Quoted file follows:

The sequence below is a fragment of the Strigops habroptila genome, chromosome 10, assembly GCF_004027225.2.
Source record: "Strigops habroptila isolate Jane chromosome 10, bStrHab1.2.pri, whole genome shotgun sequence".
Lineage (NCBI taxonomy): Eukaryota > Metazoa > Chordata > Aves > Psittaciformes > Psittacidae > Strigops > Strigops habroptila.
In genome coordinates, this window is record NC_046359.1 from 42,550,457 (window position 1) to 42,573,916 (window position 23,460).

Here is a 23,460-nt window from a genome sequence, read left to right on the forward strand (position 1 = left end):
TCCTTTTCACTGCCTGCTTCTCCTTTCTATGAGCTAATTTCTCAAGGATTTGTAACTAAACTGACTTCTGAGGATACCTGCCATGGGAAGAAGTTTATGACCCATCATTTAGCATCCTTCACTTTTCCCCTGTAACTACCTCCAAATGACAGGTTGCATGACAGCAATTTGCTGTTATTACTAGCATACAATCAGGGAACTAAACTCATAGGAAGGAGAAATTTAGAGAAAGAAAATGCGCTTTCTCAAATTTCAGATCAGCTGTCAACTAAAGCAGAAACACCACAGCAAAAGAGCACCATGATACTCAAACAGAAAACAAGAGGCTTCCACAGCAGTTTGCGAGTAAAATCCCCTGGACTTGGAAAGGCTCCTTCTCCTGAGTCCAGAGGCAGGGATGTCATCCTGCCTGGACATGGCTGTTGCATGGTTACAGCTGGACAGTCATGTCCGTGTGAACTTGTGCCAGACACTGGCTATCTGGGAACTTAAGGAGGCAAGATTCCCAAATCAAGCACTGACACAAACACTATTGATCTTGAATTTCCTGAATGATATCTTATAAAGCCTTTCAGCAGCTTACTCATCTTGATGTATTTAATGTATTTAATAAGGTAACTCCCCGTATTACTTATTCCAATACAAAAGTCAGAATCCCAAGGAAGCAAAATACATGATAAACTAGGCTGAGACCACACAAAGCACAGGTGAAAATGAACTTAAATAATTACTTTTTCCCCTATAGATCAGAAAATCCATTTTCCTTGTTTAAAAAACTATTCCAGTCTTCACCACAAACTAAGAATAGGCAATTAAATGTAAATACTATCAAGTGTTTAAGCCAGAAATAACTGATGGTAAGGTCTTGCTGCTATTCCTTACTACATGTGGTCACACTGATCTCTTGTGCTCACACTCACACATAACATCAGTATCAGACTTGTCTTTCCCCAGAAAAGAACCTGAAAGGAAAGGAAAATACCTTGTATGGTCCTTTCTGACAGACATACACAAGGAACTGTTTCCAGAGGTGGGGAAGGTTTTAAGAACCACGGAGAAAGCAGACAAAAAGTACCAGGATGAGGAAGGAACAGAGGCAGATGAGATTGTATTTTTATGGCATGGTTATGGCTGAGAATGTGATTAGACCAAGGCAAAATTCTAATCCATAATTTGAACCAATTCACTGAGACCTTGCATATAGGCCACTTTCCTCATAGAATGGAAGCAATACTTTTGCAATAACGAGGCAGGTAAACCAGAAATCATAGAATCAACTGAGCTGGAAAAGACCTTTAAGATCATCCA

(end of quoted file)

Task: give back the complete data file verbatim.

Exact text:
The sequence below is a fragment of the Strigops habroptila genome, chromosome 10, assembly GCF_004027225.2.
Source record: "Strigops habroptila isolate Jane chromosome 10, bStrHab1.2.pri, whole genome shotgun sequence".
Lineage (NCBI taxonomy): Eukaryota > Metazoa > Chordata > Aves > Psittaciformes > Psittacidae > Strigops > Strigops habroptila.
In genome coordinates, this window is record NC_046359.1 from 42,550,457 (window position 1) to 42,573,916 (window position 23,460).

Here is a 23,460-nt window from a genome sequence, read left to right on the forward strand (position 1 = left end):
TCCTTTTCACTGCCTGCTTCTCCTTTCTATGAGCTAATTTCTCAAGGATTTGTAACTAAACTGACTTCTGAGGATACCTGCCATGGGAAGAAGTTTATGACCCATCATTTAGCATCCTTCACTTTTCCCCTGTAACTACCTCCAAATGACAGGTTGCATGACAGCAATTTGCTGTTATTACTAGCATACAATCAGGGAACTAAACTCATAGGAAGGAGAAATTTAGAGAAAGAAAATGCGCTTTCTCAAATTTCAGATCAGCTGTCAACTAAAGCAGAAACACCACAGCAAAAGAGCACCATGATACTCAAACAGAAAACAAGAGGCTTCCACAGCAGTTTGCGAGTAAAATCCCCTGGACTTGGAAAGGCTCCTTCTCCTGAGTCCAGAGGCAGGGATGTCATCCTGCCTGGACATGGCTGTTGCATGGTTACAGCTGGACAGTCATGTCCGTGTGAACTTGTGCCAGACACTGGCTATCTGGGAACTTAAGGAGGCAAGATTCCCAAATCAAGCACTGACACAAACACTATTGATCTTGAATTTCCTGAATGATATCTTATAAAGCCTTTCAGCAGCTTACTCATCTTGATGTATTTAATGTATTTAATAAGGTAACTCCCCGTATTACTTATTCCAATACAAAAGTCAGAATCCCAAGGAAGCAAAATACATGATAAACTAGGCTGAGACCACACAAAGCACAGGTGAAAATGAACTTAAATAATTACTTTTTCCCCTATAGATCAGAAAATCCATTTTCCTTGTTTAAAAAACTATTCCAGTCTTCACCACAAACTAAGAATAGGCAATTAAATGTAAATACTATCAAGTGTTTAAGCCAGAAATAACTGATGGTAAGGTCTTGCTGCTATTCCTTACTACATGTGGTCACACTGATCTCTTGTGCTCACACTCACACATAACATCAGTATCAGACTTGTCTTTCCCCAGAAAAGAACCTGAAAGGAAAGGAAAATACCTTGTATGGTCCTTTCTGACAGACATACACAAGGAACTGTTTCCAGAGGTGGGGAAGGTTTTAAGAACCACGGAGAAAGCAGACAAAAAGTACCAGGATGAGGAAGGAACAGAGGCAGATGAGATTGTATTTTTATGGCATGGTTATGGCTGAGAATGTGATTAGACCAAGGCAAAATTCTAATCCATAATTTGAACCAATTCACTGAGACCTTGCATATAGGCCACTTTCCTCATAGAATGGAAGCAATACTTTTGCAATAACGAGGCAGGTAAACCAGAAATCATAGAATCAACTGAGCTGGAAAAGACCTTTAAGATCATCCA